Drzezga, A. (Autor de correspondencia); Altomare, D.; Festari, C. ; Arbizu Lostao, Javier
; Orini, S.; Herholz, K. ; Nestor, P. ; Agosta, F. ; Bouwman, F.; Nobili, F. ; Walker, Z.; Frisoni, G. B. ; Boccardi, M.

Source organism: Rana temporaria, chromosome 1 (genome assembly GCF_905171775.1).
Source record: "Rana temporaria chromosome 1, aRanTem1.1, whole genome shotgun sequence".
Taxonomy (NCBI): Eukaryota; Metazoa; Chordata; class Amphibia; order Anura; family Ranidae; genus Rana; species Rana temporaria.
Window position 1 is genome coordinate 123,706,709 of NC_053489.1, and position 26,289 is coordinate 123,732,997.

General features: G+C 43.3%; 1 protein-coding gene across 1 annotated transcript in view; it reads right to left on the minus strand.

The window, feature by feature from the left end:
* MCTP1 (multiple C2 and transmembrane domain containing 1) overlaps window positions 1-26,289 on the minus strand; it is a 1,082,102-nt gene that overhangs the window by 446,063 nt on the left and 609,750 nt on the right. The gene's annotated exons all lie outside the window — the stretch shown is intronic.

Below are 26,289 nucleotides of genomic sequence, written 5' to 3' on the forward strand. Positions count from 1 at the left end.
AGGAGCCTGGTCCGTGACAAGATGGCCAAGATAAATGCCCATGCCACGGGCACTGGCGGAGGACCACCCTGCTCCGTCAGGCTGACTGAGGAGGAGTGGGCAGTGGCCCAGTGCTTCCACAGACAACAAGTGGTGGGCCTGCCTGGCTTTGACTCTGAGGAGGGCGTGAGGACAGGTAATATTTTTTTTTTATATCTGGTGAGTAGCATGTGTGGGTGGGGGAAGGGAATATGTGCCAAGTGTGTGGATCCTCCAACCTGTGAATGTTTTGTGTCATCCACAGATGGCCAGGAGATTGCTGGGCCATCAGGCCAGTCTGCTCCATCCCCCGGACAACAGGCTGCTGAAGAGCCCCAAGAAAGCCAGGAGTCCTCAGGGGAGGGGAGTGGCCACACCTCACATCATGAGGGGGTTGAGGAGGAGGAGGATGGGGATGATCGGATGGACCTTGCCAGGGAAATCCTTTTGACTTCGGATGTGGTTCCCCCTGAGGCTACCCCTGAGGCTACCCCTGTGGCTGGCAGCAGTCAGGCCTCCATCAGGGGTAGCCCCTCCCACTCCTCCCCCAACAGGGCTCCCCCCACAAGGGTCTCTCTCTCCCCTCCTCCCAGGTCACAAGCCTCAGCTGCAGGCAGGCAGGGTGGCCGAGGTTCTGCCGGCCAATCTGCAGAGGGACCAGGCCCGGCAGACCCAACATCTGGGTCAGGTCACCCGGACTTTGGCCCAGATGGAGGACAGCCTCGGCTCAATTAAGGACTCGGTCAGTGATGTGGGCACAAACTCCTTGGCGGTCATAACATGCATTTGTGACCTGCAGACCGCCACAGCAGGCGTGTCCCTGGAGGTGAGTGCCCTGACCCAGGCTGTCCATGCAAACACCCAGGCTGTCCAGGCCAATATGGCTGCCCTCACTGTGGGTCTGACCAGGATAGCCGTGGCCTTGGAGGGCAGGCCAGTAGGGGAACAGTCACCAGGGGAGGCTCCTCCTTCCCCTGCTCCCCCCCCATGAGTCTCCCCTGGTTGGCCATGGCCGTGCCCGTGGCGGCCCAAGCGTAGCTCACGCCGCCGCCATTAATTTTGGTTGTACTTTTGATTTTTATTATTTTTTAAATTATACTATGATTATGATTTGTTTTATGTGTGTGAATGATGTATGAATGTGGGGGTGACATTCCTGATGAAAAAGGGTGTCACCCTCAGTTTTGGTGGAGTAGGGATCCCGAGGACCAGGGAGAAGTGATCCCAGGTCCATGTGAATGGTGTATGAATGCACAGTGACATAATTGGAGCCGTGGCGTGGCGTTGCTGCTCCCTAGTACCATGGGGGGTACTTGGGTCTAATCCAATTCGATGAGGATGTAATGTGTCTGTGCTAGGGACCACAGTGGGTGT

To assess the clinical utility of 18F-Fluorodeoxyglucose positron emission tomography (FDG-PET) for detection of early signs of neurodegeneration in conditions of increased risk for Alzheimer's disease (AD) as defined by: subjective cognitive decline (SCD), evidence of cerebral amyloid-pathology, apolipoprotein E (APOE) epsilon 4-positive genotype, or autosomal dominant forms of AD (ADAD) in asymptomatic stages. A comprehensive literature search was conducted using the PICO model to extract evidence from relevant studies. An expert panel then voted using the Delphi method on three different diagnostic scenarios. The level of empirical study evidence for the use of FDG-PET to detect meaningful early signs of neurodegeneration was considered to be poor for ADAD and lacking for SCD and asymptomatic persons at risk, based on APOE epsilon 4-positive genotype or cerebral amyloid pathology. Consequently, and consistent with current diagnostic criteria, panelists decided not to recommend routine clinical use of FDG-PET in these situations and to currently mainly reserve it for research purposes. Currently, there is limited evidence on which to base recommendations regarding the clinical routine use of FDG-PET to detect diagnostically meaningful early signs of neurodegeneration in asymptomatic subjects with ADAD, with APOE epsilon 4-positive genotype, or with cerebral amyloid pathology, and in subjects with SCD. Future prospective studies are warranted and in part already ongoing, aiming to assess the added value of FDG-PET in this context beyond research applications.